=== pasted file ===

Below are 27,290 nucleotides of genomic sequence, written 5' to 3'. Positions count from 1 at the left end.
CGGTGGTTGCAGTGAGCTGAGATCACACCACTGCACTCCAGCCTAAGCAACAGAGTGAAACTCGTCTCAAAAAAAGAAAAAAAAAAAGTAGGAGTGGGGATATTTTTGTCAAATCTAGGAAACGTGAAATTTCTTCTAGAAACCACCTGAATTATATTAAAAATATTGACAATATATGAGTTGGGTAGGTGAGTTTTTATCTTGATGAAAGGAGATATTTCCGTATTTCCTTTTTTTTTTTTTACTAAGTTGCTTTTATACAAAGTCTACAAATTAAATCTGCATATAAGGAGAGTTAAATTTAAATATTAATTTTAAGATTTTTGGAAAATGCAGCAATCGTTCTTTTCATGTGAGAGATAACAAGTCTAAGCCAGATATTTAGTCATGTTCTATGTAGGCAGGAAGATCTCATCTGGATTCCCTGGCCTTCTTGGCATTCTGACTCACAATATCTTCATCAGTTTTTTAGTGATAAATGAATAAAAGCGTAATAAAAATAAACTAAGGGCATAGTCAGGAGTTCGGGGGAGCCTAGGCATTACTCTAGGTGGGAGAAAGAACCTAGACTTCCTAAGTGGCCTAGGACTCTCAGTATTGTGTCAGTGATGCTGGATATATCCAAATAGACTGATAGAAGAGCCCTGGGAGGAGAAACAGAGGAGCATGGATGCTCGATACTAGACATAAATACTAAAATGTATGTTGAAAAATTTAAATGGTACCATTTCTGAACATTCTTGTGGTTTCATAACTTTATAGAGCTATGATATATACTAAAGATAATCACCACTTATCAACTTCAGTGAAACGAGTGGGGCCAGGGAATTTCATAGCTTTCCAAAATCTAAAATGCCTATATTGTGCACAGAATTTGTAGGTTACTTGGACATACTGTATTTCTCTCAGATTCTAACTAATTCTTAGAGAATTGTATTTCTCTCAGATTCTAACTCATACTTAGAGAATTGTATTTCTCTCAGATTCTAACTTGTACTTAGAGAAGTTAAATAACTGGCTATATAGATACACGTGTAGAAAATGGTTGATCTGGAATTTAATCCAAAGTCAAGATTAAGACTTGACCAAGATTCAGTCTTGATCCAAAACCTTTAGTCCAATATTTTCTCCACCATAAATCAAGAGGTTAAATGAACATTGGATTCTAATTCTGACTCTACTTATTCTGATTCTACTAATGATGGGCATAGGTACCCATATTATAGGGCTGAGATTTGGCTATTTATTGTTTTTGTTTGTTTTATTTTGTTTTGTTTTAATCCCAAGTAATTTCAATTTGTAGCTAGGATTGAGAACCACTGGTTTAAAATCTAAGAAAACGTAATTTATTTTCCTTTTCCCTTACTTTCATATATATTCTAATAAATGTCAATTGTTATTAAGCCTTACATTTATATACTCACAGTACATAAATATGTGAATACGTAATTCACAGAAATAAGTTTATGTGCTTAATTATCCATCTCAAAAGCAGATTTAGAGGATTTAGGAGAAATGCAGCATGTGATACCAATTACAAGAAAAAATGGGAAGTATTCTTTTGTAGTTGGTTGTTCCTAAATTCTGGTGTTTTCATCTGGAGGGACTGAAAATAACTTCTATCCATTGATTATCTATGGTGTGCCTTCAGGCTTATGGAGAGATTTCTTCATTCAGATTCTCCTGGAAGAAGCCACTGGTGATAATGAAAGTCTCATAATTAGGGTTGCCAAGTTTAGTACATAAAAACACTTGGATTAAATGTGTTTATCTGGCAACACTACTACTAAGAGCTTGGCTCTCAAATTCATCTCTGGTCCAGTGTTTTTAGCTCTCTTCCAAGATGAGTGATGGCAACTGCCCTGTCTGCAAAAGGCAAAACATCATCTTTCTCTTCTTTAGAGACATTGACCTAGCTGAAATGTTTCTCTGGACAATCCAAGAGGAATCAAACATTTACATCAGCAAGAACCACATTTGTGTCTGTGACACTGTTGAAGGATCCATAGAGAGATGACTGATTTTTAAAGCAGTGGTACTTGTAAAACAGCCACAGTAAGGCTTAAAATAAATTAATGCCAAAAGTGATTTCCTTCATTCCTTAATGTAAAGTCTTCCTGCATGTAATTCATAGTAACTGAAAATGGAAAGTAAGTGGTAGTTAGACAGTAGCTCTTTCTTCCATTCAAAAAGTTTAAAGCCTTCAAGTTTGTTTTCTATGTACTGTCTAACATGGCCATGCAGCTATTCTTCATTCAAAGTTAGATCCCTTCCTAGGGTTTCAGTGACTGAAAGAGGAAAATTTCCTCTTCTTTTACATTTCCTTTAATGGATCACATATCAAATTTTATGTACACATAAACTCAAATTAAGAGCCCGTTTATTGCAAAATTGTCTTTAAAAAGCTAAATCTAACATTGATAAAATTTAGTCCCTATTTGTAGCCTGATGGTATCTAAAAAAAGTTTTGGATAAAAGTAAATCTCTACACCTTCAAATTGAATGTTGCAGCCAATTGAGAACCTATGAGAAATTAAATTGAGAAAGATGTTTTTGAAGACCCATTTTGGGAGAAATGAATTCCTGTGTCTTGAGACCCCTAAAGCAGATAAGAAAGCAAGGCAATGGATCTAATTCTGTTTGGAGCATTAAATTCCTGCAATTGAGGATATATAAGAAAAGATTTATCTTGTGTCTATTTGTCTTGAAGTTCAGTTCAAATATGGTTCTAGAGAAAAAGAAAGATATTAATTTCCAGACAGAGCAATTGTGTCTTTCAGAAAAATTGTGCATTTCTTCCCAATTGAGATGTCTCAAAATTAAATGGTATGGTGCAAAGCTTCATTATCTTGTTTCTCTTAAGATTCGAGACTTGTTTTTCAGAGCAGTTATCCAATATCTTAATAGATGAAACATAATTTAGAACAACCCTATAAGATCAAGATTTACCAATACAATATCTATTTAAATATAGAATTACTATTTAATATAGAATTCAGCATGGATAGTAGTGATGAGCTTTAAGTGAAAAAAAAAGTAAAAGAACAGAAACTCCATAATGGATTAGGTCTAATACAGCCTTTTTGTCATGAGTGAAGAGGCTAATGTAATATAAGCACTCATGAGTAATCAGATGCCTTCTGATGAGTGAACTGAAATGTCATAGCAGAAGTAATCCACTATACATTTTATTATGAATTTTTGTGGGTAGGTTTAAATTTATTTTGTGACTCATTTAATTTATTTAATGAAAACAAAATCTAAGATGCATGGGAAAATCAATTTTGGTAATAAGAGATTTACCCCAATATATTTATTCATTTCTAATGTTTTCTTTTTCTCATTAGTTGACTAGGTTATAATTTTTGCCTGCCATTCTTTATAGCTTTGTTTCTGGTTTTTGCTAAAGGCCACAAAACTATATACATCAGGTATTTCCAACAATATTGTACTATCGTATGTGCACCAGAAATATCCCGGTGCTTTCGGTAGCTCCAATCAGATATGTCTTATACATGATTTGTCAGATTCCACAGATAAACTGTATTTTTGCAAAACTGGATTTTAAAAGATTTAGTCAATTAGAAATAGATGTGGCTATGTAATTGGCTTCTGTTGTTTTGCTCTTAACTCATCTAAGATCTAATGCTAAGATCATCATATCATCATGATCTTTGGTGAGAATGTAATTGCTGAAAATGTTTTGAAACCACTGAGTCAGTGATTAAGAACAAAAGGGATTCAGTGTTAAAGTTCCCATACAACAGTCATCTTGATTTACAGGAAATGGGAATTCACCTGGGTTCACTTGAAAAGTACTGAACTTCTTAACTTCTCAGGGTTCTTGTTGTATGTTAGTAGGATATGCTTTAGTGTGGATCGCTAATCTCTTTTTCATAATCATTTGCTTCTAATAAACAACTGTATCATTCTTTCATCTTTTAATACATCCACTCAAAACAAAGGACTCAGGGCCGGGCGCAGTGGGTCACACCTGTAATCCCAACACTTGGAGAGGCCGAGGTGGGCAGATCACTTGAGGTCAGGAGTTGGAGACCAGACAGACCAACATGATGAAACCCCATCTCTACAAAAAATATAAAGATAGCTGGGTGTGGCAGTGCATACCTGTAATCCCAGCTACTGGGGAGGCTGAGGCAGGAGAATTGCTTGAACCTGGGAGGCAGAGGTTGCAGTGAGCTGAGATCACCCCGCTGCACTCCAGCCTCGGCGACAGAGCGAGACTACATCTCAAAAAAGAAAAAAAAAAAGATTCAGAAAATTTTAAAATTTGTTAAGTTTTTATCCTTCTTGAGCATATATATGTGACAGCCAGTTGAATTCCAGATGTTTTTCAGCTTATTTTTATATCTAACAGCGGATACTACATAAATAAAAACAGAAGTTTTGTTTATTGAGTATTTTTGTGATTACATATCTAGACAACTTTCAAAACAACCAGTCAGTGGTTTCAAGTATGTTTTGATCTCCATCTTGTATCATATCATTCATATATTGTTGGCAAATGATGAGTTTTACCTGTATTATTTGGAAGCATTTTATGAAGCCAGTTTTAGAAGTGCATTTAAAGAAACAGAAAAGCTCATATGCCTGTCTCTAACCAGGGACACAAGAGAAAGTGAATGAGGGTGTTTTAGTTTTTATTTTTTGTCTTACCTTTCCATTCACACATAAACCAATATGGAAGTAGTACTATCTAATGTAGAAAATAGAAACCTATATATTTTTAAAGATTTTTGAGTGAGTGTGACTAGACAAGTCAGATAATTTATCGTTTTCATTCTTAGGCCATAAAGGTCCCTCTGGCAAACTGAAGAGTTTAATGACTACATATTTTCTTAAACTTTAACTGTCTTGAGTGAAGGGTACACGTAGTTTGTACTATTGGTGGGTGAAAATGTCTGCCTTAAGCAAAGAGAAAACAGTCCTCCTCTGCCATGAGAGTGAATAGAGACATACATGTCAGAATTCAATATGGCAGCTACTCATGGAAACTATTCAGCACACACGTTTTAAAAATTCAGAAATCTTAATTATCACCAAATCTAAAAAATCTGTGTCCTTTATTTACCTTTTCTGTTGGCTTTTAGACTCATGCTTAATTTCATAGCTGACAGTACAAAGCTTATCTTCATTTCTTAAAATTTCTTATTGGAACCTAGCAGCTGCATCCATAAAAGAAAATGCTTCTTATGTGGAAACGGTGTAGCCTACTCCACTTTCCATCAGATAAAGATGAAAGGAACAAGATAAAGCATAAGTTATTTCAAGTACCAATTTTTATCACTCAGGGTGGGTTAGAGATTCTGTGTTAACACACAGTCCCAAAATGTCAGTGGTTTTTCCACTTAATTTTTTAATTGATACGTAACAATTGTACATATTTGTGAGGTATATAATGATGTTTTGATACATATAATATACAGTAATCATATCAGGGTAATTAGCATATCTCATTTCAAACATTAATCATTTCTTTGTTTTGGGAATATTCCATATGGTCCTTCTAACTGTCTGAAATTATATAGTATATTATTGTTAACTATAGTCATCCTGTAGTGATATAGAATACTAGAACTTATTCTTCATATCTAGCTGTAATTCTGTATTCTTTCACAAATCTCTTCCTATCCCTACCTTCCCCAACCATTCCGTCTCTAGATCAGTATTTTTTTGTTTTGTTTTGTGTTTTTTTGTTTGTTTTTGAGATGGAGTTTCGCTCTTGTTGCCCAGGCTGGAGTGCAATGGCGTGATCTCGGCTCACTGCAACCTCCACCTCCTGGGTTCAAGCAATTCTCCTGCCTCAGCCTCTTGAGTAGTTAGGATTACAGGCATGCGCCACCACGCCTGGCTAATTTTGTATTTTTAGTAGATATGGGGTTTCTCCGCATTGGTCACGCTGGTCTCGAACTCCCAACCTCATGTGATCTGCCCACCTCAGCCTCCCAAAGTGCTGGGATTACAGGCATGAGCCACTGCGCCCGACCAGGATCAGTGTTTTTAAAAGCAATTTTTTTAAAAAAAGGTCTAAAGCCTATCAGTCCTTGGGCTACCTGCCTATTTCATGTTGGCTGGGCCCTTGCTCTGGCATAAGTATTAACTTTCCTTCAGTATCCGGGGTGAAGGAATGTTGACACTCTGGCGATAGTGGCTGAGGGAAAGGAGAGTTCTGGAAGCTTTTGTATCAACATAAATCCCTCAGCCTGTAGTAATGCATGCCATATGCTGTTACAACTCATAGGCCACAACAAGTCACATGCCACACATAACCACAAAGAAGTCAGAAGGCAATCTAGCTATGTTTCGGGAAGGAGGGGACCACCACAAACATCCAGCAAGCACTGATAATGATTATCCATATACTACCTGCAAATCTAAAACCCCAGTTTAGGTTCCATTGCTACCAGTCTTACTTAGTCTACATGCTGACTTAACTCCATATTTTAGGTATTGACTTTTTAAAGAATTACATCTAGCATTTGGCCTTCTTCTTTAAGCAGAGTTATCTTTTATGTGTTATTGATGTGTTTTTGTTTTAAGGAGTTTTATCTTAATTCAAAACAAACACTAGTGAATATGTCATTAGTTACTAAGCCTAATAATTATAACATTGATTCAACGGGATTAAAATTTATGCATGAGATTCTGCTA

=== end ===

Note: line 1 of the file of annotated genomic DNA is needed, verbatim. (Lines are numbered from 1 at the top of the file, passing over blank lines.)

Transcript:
Below are 27,290 nucleotides of genomic sequence, written 5' to 3'. Positions count from 1 at the left end.